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I have some code and data, both currently encapsulated within a struct, which in turn is within a namespace. I'm trying to integrate an external library, which makes use of old-fashioned callbacks. I need access to my data within the context of the callback, but the callback API provides no means of adding personalized parameters.

The only way I know to circumvent this is to either add a global pointer to my struct, so that the callback knows where to find the data, or use a tangle of boost classes to create a fake function pointer from my struct for the callback to use. Both options feel more like hacking around OOP limitations than actual solutions.

So, I'm debating whether or not to ditch the struct completely, and convert it to free-standing code and data. Essentially, the data would become global (or more likely, wrapped within a global struct), but would be within the confines of it's namespace.

Justification for making the data "global":

  • The code has a single purpose in the program, and always uses the same set of data for the life of the program. The data is never allocated or freed.
  • This code and data are never instanced. There never are and never will be multiple copies.
  • I have no love for OOP (I use C++ because it is the best tool for the job), so I don't feel the need to keep it encapsulated on principle alone.

However, there is one downside that I would like to avoid:

  • Even though the data is in a separate namespace (and ignoring the fact that I am the only person writing this program), there is nothing to prevent other parts of the program from accessing this data. And if it were to happen, I will have no easy way to track it.

The only idea I've had so far is to wrap the global data within an unnamed namespace. This should, for all intents and purposes, make it invisible to the rest of the code base, and remove the most common reason for not using globals. However, it also means that the code that does need to access it must all be contained within a single file, which could become a pain to work with if that file gets large.

Is there another option I'm not thinking of, or is this as good as it gets?

share|improve this question
Many "old fashioned" callback APIs let you pass along a void * or similar in addition to your callback. Does yours really not take any such thing? – phs Oct 14 '11 at 2:40
If you are going to do this then at least make the global data be thread-local. – Mankarse Oct 14 '11 at 2:43
@phs: Unfortunately it does not. It only passes the parameters is uses. – Nairou Oct 14 '11 at 2:48
@Mankarse: Can you explain? How do you make global data be thread-local? – Nairou Oct 14 '11 at 2:48
It's usually dependent on the chosen threading implementaton. In pthreads you use pthread_key_create(). – phs Oct 14 '11 at 2:51

As for protecting your global state from unintended use, you could wrap it in a class, mark members as private to taste, and declare the callback functions as friends.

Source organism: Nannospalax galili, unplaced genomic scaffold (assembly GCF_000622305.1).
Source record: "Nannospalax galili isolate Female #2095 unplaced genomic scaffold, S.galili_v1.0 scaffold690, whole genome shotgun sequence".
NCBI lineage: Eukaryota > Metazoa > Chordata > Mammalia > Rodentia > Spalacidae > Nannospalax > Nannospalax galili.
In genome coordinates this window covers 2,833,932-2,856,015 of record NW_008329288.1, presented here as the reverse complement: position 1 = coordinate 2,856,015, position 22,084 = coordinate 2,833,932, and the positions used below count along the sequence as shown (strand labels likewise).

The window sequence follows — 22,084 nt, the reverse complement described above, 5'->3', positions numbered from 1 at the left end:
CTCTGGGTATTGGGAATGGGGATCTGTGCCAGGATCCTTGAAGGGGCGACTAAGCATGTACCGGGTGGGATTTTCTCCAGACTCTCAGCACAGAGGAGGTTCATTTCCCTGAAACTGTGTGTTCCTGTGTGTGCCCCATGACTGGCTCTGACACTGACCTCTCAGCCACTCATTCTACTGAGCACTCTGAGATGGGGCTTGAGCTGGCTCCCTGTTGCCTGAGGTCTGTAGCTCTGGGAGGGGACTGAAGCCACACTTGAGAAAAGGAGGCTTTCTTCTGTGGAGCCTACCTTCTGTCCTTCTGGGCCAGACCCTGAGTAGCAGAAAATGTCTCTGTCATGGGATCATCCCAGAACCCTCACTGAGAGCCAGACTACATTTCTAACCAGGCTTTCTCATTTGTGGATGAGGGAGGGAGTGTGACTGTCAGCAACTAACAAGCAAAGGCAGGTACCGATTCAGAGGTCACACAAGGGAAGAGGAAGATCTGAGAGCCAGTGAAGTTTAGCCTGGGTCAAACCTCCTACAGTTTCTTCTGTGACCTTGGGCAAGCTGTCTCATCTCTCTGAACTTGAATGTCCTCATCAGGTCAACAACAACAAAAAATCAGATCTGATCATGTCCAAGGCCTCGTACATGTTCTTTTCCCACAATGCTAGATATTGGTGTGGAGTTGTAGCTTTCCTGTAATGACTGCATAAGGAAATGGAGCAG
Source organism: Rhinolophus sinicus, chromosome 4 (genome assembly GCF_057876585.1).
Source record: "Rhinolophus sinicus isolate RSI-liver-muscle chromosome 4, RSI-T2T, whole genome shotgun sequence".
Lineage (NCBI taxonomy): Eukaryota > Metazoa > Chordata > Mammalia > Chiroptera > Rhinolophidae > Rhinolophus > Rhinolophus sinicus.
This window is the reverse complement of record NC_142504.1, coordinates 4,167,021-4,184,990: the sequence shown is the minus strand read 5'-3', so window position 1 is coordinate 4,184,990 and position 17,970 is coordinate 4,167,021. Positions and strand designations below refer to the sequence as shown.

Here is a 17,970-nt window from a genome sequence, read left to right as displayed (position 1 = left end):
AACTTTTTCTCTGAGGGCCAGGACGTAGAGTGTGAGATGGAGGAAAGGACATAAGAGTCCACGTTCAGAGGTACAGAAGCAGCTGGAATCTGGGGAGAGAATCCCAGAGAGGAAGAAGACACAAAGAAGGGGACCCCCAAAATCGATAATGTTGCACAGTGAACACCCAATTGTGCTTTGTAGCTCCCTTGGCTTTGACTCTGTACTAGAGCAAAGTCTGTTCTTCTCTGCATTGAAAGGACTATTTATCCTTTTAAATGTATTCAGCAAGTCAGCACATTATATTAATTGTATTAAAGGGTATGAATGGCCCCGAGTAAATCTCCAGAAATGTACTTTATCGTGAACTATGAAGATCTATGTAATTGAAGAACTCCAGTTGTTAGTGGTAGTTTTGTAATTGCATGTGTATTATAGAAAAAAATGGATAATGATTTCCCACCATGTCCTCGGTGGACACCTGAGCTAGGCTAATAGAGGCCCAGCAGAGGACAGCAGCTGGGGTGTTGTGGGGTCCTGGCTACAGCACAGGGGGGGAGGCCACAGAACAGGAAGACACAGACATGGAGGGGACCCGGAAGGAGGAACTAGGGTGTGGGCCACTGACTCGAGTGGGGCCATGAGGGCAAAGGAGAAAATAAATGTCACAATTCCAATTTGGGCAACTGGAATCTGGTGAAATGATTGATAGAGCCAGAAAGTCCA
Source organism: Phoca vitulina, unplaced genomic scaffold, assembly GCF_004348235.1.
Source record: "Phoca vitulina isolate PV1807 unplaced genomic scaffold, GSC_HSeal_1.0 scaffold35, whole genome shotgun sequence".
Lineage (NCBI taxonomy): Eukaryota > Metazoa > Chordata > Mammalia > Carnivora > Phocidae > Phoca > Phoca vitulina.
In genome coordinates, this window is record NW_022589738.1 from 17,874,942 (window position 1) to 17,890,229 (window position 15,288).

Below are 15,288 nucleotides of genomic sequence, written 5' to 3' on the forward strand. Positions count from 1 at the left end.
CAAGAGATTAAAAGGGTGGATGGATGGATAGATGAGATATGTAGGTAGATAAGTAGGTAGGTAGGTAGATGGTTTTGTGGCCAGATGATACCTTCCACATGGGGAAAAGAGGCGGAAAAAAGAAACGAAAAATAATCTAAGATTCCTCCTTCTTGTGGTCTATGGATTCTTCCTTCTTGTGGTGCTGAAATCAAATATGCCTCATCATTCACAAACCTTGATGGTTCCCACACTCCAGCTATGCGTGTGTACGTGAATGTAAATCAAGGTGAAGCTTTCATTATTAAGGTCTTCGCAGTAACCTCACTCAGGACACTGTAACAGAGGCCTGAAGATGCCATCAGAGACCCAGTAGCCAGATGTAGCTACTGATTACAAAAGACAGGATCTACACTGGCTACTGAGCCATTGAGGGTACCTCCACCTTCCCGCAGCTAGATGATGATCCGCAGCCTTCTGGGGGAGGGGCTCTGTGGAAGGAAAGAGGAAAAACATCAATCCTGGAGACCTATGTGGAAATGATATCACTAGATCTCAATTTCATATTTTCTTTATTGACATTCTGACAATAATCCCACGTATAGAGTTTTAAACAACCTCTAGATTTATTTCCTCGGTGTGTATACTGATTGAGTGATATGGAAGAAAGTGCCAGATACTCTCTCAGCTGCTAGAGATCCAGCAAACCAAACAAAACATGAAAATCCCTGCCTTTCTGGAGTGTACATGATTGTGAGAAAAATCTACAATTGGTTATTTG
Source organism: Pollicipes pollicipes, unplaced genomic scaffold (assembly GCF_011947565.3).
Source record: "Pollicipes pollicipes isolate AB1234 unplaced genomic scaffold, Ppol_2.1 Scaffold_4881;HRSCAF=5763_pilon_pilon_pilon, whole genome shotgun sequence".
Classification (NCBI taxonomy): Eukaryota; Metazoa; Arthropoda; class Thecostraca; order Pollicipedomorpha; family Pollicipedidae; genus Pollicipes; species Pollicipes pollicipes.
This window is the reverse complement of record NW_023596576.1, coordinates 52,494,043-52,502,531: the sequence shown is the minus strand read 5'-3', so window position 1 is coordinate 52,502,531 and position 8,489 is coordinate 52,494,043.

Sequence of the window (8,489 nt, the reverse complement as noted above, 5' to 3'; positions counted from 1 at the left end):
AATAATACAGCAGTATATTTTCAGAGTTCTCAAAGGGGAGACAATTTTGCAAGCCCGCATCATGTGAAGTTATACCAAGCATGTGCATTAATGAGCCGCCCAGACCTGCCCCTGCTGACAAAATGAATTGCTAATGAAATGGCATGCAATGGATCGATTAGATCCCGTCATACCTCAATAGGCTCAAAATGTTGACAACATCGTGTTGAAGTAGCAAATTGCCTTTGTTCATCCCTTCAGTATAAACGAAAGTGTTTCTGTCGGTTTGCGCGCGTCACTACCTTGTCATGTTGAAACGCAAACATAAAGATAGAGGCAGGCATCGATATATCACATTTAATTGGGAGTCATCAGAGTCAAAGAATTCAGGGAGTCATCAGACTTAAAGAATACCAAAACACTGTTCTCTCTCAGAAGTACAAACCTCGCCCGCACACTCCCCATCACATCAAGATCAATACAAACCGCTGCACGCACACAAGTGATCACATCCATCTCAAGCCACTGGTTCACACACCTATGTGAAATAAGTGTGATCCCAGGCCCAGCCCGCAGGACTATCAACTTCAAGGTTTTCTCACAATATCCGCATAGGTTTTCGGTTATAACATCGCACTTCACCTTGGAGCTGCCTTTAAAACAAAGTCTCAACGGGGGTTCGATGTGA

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You could just some templated static functions to give you a data pointer, though you would have to specify these at compile time:

#include <iostream>
using namespace std;

template <class Data, int ID>
struct ext_library_context
    static Data data;
    static void callback()
        // callback code, using data
        cout << data << endl;

template <class Data, int ID>
Data ext_library_context<Data, ID>::data;

void ext_library_call(void callback())

int main()
    int d1 = 1;
    ext_library_context<int, 1>::data = d1;

    int d2 = 2;
    ext_library_context<int, 2>::data = d2;

    ext_library_call(ext_library_context<int, 1>::callback);
    ext_library_call(ext_library_context<int, 2>::callback);

As long as you use a unique Data/ID template parameter combination for each call, you shouldn't have any issues.

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If you declare the "global" pointer and/or the struct itself as static inside a single code module, then that data is not really "globally" accessible since it will not be compiled with external linkage. You can then define you callback function within the same code module so that it can properly access those memory locations, and only make the callback function itself accessible externally via a header file. This should encapsulate your data and prevent other code sections that shouldn't be touching the pointer from accessing it. Taking the approach of making these items only accessible in the scope of the current code module may make them seem "global",, but they will not be "global" to the entire body of code ... this is a common technique for data encapsulation in C.

For instance:

void callback();

struct data
    //some data elements
    data(); //constructor

static data data_elements;

void callback()
    //do something with data_elements

Note that if you need thread-saftey, you would need to add a lock inside your callback before you touch your data_elements struct. If you needed a unique version of the data for each thread, then you would need to resort to some static pointer to a dynamically allocated array of data or a std::list<data> that would allow you to easily create new versions of data instances on-the-fly, but manage those instances inside the code module itself so that the management is transparent to any function using the callback.

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